I am looking for realistic advice on becoming a surgical PA First Assist. I viewed similar topics within this forum but wanted a more personalized response. This will probably be a long post 😅.
Here is a little about my background; I’m a 27yr old currently holding only my GED with a certification as a NA. I’ve worked as a CNA for 3years with 2.5 years working on a post surgical unit at my current hospital. I am transferring to sterile processing next month where I plan to work as I attend a CST program.
I thought this would be a good field to work in since I will be working directly with the surgical instruments and preparing the kits and trays for each surgery throughout the day. I also plan to obtain my CRST ( certified registered sterile technician) by taking the exam after some more experience on my new job. I originally wanted to go to school to be an OR Nurse or go for my CRNA but after being allowed to observe a few surgeries at work realized I’d rather be more hands on during procedures. My end goal then became wanting to be a first assist. After speaking with a coworker currently waiting for admission to PA school about it, they suggested becoming a surgical PA. I’m already starting out so late in life... Is it a waste of time to go through the certification of becoming a Surgical Tech? Is it feasible to start a journey to PA so late? I want to be sure that surgery is for me and more than just an interest so figured being a Surgical Tech would help with my decision...I’ve already taken so many detours on the road to furthering my education. I don’t want to delay any further.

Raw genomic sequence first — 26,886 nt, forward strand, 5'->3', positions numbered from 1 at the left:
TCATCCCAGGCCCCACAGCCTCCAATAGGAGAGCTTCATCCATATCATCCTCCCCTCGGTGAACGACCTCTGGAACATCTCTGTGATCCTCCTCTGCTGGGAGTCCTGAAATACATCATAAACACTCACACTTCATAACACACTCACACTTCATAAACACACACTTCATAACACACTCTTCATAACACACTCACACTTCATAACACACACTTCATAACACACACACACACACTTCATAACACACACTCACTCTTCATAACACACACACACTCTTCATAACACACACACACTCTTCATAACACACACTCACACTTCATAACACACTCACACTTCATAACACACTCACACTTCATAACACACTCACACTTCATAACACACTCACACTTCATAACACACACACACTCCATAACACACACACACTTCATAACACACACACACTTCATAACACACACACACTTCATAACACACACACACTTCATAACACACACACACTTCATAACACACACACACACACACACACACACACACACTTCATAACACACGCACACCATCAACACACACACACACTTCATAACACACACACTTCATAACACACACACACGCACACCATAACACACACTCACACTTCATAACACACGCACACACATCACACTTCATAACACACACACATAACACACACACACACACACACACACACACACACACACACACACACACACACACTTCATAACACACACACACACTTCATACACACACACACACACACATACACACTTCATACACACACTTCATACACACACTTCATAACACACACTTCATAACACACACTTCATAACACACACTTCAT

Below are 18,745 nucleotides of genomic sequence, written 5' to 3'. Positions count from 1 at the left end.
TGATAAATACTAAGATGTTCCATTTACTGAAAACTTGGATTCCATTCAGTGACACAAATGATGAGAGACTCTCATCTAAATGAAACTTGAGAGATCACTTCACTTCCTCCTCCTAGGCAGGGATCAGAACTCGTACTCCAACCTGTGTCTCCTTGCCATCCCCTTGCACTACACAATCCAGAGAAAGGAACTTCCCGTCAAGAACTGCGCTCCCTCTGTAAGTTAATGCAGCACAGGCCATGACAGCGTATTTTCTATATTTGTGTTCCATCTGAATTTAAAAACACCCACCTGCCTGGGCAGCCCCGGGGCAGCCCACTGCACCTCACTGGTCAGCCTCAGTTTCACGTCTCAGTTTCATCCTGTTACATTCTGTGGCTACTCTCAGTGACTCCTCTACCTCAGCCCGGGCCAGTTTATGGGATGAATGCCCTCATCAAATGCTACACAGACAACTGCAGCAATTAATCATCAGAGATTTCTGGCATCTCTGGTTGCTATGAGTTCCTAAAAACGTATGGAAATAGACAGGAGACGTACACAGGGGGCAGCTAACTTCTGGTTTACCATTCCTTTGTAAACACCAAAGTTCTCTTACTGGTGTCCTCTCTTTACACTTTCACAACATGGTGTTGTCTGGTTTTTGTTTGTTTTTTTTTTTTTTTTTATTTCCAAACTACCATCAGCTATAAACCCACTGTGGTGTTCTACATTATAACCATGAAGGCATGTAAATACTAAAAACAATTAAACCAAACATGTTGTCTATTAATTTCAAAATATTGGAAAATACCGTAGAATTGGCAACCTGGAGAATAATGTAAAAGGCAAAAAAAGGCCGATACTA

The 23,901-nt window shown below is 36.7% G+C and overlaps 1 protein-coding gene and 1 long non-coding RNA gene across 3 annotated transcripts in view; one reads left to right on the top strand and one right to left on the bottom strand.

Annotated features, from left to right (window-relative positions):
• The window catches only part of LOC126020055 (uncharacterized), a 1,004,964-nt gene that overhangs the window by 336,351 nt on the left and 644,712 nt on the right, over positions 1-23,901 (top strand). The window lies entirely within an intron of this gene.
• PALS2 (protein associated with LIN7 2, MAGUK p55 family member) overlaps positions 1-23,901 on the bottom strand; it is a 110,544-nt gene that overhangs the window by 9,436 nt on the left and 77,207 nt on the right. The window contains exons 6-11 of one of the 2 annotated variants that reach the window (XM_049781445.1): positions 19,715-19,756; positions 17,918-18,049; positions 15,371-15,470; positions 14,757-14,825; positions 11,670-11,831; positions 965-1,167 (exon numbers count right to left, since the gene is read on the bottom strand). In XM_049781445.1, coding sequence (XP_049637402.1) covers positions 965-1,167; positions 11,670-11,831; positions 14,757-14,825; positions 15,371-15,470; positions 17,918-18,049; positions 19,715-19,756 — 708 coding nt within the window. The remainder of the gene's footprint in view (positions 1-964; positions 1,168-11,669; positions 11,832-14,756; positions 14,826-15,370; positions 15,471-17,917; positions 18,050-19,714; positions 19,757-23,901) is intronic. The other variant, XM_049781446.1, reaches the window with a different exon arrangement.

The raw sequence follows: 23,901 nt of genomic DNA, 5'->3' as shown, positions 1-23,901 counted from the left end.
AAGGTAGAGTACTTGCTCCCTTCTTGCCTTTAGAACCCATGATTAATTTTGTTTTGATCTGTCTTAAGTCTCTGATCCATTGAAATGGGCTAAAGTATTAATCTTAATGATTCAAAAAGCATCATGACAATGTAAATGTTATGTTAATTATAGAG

I have also looked into the RNFA route but prefer the flexibility when it comes to specialties being a PA.
All feedback is welcome. Sorry for the long post, and Thanks in advance!
I wish at 18, I would've chosen the pre-pa route and gotten an associate's degree in DMS or an echo cardiogram tech then continued to get certified in different specialties. I may have taken pre med courses as well. Became a CNA and worked in many different specialties, hospitals, hospice, nursing and rehab facilities for experience, money, connections, letters of recommendation, on the job training to get certified in imaging, phlebotomy, resp tech, occupational or physical therapy technicians, basic EMT 1-IV, ER tech, pharmacy tech, and become a American Red Cross CNA trainer or at least CPR, AED, BLS, first aid and phlebotomy instructor's. Setting up blood drives, charity events etc. Too many ideas to count. I know now that being a healthcare professional is my calling. Some ppl can just play the piano, which I can't, but medicine/biology/anatomy, makes perfect sense. But, I'm 40 now, and my Psychology degree I got in 2001 afforded me sales positions from food broker territory manager, pharmaceutical sales, animal diagnostic laboratory sales manager. I worked from home and travelled all over. I liked being my own boss, and other's as well. I then became a seller and writer of mortgages. Now, I have been on disability for 10yrs and am ready to do what I was meant to. I just wish I was younger. That's why it's important for me to manage my time and not waste a minute doing something that isn't going to help me get in a program.